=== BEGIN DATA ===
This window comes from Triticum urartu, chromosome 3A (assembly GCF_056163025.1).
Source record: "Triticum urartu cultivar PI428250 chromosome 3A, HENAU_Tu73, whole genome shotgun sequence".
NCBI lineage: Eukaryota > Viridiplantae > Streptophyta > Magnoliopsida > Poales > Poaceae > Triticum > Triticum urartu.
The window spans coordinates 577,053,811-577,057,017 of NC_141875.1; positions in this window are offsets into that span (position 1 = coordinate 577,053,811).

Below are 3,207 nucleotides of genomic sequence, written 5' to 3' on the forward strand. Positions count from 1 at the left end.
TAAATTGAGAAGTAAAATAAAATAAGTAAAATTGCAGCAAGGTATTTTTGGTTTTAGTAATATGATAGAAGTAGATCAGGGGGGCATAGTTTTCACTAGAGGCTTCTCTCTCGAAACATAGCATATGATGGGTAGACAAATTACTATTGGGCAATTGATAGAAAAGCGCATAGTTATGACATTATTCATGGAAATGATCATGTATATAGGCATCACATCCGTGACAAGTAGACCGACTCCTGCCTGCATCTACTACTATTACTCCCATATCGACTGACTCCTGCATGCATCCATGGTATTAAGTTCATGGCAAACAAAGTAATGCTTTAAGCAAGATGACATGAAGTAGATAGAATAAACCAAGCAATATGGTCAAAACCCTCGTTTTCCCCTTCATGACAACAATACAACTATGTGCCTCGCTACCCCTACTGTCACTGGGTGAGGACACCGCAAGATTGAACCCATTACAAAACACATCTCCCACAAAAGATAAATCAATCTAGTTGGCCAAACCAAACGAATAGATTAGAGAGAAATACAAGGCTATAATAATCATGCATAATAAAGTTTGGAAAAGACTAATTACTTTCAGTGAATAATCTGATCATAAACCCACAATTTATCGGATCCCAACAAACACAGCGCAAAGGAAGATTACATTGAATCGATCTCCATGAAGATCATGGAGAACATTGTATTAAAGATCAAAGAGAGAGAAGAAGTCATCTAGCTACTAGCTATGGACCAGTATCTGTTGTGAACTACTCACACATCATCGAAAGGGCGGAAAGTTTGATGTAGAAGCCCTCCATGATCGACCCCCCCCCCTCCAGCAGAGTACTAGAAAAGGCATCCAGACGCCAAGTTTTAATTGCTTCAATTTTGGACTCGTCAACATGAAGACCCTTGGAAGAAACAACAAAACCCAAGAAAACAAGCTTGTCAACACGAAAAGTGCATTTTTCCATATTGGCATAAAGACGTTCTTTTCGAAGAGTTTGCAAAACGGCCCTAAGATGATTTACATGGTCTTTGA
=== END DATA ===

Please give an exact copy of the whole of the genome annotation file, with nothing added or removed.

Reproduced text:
This window comes from Triticum urartu, chromosome 3A (assembly GCF_056163025.1).
Source record: "Triticum urartu cultivar PI428250 chromosome 3A, HENAU_Tu73, whole genome shotgun sequence".
NCBI lineage: Eukaryota > Viridiplantae > Streptophyta > Magnoliopsida > Poales > Poaceae > Triticum > Triticum urartu.
The window spans coordinates 577,053,811-577,057,017 of NC_141875.1; positions in this window are offsets into that span (position 1 = coordinate 577,053,811).

Below are 3,207 nucleotides of genomic sequence, written 5' to 3' on the forward strand. Positions count from 1 at the left end.
TAAATTGAGAAGTAAAATAAAATAAGTAAAATTGCAGCAAGGTATTTTTGGTTTTAGTAATATGATAGAAGTAGATCAGGGGGGCATAGTTTTCACTAGAGGCTTCTCTCTCGAAACATAGCATATGATGGGTAGACAAATTACTATTGGGCAATTGATAGAAAAGCGCATAGTTATGACATTATTCATGGAAATGATCATGTATATAGGCATCACATCCGTGACAAGTAGACCGACTCCTGCCTGCATCTACTACTATTACTCCCATATCGACTGACTCCTGCATGCATCCATGGTATTAAGTTCATGGCAAACAAAGTAATGCTTTAAGCAAGATGACATGAAGTAGATAGAATAAACCAAGCAATATGGTCAAAACCCTCGTTTTCCCCTTCATGACAACAATACAACTATGTGCCTCGCTACCCCTACTGTCACTGGGTGAGGACACCGCAAGATTGAACCCATTACAAAACACATCTCCCACAAAAGATAAATCAATCTAGTTGGCCAAACCAAACGAATAGATTAGAGAGAAATACAAGGCTATAATAATCATGCATAATAAAGTTTGGAAAAGACTAATTACTTTCAGTGAATAATCTGATCATAAACCCACAATTTATCGGATCCCAACAAACACAGCGCAAAGGAAGATTACATTGAATCGATCTCCATGAAGATCATGGAGAACATTGTATTAAAGATCAAAGAGAGAGAAGAAGTCATCTAGCTACTAGCTATGGACCAGTATCTGTTGTGAACTACTCACACATCATCGAAAGGGCGGAAAGTTTGATGTAGAAGCCCTCCATGATCGACCCCCCCCCCTCCAGCAGAGTACTAGAAAAGGCATCCAGACGCCAAGTTTTAATTGCTTCAATTTTGGACTCGTCAACATGAAGACCCTTGGAAGAAACAACAAAACCCAAGAAAACAAGCTTGTCAACACGAAAAGTGCATTTTTCCATATTGGCATAAAGACGTTCTTTTCGAAGAGTTTGCAAAACGGCCCTAAGATGATTTACATGGTCTTTGA